“Those robbers twelve are at the Grange,
“All twelve are now to take.”

Then rose the Drost and call’d his men,
And bade them all to arm;
“Wake up, my men, there’s come tonight
“Good news from yonder farm.

“Wake up, no moment more delay,
“And d’on your trusty mail;
“For Nilus Ufridson is there,
And not the man to quail.”

“Where,” ask’d those sturdy robbers twelve,
They’d drunk of ale so deep,
“Where’s now the farmer’s pretty wife?
“We’ll have her here to sleep.”

“Chide not, good Sirs, a short delay”
The grey-coat farmer said;
“She is even now to the chamber gone
“To make her guests their bed.”

The farmer out of his window look’d,
And saw the Drost’s array;
“There stop here thirty men at arms,
“Are dress’d like cushats gray.”

Then answer’d Nilus Ufridson,
“Of such I’m not afraid,
“If but my comrades stand as firm,
“And faithful prove my blade.”

“No,” answer’d Lave Rimordson,
“And scann’d the troop afield,
“For such men care we not a bean,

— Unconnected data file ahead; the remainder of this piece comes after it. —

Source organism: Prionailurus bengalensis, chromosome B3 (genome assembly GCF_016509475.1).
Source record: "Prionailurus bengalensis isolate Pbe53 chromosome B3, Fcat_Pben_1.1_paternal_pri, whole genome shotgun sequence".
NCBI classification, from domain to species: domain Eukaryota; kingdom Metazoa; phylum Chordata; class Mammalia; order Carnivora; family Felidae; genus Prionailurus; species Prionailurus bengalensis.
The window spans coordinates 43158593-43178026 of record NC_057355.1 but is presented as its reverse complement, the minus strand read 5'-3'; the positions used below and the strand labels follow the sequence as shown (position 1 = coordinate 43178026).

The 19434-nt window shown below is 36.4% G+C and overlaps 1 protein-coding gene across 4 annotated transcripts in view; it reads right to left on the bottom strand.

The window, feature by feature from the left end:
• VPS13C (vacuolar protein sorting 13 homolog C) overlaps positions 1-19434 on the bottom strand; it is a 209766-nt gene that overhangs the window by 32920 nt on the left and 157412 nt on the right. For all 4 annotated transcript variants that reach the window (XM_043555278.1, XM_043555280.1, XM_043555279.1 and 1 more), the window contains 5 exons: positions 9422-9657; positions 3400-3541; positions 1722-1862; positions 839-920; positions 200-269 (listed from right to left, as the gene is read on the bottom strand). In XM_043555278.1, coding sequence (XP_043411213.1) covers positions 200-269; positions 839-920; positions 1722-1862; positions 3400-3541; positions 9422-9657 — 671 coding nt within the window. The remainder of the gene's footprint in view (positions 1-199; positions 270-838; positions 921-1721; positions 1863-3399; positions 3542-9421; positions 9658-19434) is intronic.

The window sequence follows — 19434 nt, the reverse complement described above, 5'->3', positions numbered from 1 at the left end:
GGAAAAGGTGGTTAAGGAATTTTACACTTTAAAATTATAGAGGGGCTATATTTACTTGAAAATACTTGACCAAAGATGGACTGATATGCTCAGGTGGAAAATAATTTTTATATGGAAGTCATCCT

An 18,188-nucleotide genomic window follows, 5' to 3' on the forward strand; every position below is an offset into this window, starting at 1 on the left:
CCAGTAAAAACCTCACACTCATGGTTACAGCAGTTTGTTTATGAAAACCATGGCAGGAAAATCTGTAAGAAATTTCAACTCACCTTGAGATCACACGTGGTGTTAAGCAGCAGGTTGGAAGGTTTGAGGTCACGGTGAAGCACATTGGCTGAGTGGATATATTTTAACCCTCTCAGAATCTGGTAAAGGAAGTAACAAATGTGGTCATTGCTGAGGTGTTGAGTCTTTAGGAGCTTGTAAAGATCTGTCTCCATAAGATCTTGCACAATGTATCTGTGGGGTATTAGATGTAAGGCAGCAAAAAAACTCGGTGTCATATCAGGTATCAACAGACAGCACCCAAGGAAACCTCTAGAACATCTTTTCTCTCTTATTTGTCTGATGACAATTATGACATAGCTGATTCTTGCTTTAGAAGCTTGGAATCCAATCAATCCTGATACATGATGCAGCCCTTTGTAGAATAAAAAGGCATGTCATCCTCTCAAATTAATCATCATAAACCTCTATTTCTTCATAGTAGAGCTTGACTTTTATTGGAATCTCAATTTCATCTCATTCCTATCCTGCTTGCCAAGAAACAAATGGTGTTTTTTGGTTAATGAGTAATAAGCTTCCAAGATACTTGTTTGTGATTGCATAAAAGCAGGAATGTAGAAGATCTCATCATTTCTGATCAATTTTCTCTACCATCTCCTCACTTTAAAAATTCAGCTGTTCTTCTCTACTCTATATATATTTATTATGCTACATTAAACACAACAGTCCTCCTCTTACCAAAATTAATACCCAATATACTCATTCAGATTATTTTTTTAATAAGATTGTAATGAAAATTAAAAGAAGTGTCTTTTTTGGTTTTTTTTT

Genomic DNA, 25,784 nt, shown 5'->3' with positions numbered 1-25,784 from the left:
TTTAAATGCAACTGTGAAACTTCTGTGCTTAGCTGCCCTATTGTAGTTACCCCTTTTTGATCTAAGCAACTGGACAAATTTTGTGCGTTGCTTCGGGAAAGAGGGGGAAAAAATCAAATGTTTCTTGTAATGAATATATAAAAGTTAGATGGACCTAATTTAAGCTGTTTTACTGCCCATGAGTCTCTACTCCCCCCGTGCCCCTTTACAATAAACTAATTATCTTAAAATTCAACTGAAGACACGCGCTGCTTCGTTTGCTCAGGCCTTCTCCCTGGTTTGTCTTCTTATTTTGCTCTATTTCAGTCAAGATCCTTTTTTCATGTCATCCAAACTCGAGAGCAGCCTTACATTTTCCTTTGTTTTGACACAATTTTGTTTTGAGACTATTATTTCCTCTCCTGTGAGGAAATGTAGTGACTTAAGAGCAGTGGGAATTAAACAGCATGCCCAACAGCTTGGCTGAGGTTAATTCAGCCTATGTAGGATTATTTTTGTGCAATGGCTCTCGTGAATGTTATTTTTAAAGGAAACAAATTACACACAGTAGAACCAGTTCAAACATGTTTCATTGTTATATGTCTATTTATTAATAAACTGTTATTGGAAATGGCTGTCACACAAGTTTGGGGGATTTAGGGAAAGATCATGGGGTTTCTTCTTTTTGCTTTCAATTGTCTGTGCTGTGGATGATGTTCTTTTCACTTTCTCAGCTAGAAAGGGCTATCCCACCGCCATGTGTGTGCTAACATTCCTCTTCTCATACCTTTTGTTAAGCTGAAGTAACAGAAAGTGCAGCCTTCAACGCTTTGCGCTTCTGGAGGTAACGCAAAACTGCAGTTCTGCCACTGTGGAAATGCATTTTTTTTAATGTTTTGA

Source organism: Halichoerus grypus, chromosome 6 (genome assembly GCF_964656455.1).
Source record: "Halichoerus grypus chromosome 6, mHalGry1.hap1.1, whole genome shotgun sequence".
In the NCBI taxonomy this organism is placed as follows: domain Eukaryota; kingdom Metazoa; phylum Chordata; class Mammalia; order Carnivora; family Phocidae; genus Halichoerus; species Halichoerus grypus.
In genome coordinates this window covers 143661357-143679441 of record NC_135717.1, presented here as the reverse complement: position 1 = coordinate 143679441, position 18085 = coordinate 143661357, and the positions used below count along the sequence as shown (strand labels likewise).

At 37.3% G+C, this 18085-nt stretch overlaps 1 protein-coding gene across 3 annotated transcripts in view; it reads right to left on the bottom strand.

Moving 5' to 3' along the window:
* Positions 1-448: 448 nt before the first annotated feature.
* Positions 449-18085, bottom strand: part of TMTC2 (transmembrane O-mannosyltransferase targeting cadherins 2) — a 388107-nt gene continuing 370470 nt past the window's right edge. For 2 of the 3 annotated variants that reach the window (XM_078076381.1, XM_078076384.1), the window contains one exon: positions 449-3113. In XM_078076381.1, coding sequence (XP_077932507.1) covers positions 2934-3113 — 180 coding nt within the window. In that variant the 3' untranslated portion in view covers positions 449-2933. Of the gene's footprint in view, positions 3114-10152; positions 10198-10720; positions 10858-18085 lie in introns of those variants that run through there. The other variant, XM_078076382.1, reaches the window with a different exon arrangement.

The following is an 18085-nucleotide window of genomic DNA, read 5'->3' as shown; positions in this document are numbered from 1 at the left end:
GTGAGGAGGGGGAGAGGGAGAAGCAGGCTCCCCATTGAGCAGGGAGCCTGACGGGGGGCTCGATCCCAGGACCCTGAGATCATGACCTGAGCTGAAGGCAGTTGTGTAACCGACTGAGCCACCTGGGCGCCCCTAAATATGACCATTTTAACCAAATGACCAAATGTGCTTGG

“To them we’ll never yield.”

They beat the door with sword and spear
And rais’d a fearful shout;
“Up up, Sir Nilus Ufridson!
“Thy gang and thou come out.”

“Seven tons of gold I’ll give thee, Drost,
“And silver other five,
“To let us hence in peace depart
“My men and me alive.”

“Thy silver, Nilus, heed I not,
“As little heed thy gold;
“Through thee weeps many an orphan child
“For friends beneath the mould.”

Hard fought Sir Nilus Ufridson,
And well he kept his ground,
And heavy were from bar and beam
The blows he dealt around.

Nor less did Lave Rimordson,
But fought with might and main
Till at the hilt by dint of blows
He broke his sword in twain.

He dash’d the hilt against a stone,
The blade stuck in the mould;
“And now, my only chance of life,
“I’ll try good words and gold.

“Drost Peter Hoseale, spare my life,
“And do me no disgrace;
“I’m near of kin to the Danish Queen
“And of an Emperor’s race.”

“If near of kin to the Queen thou art,
“And all so nobly born,
“Why to the Farmer’s didst thou go,
“And treat his rights with scorn?”